— Judy Elliott (@JudyElliott1) May 2, 2020
Carry a taser with you from now on. They are rabid
— Diana 🐱 (@Takethepwrback) May 1, 2020
She had to sign a release for this, right ?
Name and shame. We can’t allow these people to bully their stupidity onto others. In a new Covid era, this is assault.
Especially the spitting.She should be charged for that.
But I would take the entire continent shaming this woman.
— @vancitydan 🌏✌️ (@vancitydan) May 2, 2020
If anyone can identify this hideous woman, please so. Time to shame this #MAGA.
— cassandra (@judiadg) May 1, 2020
But while there were plenty of comments lambasting the protestor for refusing social distancing guidelines and allegedly “spitting” on the reporter, she did have her defenders:
You have video of her ‘spitting’ in your face because it sure isn’t in this one? For someone who got spit on, you sure didn’t move. I know I would have if I was getting spit on.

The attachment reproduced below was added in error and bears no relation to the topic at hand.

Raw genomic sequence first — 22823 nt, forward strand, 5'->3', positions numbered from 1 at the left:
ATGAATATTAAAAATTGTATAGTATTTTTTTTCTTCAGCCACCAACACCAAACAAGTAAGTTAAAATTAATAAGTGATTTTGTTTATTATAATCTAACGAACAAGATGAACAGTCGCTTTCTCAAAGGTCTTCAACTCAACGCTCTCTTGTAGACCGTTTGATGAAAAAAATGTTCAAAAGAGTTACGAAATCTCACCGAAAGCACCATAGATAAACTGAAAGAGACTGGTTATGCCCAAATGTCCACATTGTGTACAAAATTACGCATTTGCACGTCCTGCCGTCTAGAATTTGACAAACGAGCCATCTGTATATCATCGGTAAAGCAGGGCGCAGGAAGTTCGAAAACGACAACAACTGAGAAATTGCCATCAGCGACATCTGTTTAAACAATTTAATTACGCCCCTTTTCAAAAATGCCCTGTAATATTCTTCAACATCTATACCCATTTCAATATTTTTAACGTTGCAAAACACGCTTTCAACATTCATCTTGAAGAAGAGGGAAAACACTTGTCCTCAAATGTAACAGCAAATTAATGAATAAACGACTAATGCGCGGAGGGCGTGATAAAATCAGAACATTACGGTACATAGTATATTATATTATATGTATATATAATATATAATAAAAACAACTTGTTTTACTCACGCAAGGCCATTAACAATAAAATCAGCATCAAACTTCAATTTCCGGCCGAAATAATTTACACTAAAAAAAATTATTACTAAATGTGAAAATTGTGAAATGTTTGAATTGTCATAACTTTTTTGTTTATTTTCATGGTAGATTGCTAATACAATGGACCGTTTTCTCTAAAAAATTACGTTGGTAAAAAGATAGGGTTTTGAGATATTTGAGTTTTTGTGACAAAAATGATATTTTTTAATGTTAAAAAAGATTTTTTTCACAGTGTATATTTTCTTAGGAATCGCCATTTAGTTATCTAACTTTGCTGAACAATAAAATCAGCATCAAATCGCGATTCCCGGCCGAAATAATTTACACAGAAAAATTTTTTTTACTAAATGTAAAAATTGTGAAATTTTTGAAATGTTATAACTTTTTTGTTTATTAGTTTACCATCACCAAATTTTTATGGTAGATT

— The® Cincy Buckeye – Essential Ohioan (@CincyBuckeye) May 1, 2020
Journalists show up to these things for the so purpose of belittling them. Look at all of their feeds. This journalist doesn’t care if this woman has lost her job. She only wants her gotcha footage and the ❤️ she’ll get from her fainting colleagues.
— B Ekdahl (@beeekdahl) May 1, 2020
She may not have respected your space , but she was right about 1 thing. The media you work for has made the American people more scared than they need to be. So yes at the end of the day you and the media is wrong for what you are doing. And it’s just for ratings
— Jonathan Johnson (@jonjoseph88) May 2, 2020